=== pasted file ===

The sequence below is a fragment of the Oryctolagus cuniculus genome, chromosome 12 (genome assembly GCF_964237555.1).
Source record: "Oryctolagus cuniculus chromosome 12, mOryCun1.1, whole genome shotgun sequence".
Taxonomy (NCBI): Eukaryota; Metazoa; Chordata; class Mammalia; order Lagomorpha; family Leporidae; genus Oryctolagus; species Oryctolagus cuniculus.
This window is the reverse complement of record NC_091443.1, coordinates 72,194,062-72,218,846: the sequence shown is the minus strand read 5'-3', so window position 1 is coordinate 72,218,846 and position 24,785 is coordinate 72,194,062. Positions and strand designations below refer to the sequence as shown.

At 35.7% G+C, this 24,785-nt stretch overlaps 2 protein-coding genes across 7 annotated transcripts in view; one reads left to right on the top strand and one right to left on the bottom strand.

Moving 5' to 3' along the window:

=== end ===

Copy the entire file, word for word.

The sequence below is a fragment of the Oryctolagus cuniculus genome, chromosome 12 (genome assembly GCF_964237555.1).
Source record: "Oryctolagus cuniculus chromosome 12, mOryCun1.1, whole genome shotgun sequence".
Taxonomy (NCBI): Eukaryota; Metazoa; Chordata; class Mammalia; order Lagomorpha; family Leporidae; genus Oryctolagus; species Oryctolagus cuniculus.
This window is the reverse complement of record NC_091443.1, coordinates 72,194,062-72,218,846: the sequence shown is the minus strand read 5'-3', so window position 1 is coordinate 72,218,846 and position 24,785 is coordinate 72,194,062. Positions and strand designations below refer to the sequence as shown.

At 35.7% G+C, this 24,785-nt stretch overlaps 2 protein-coding genes across 7 annotated transcripts in view; one reads left to right on the top strand and one right to left on the bottom strand.

Moving 5' to 3' along the window: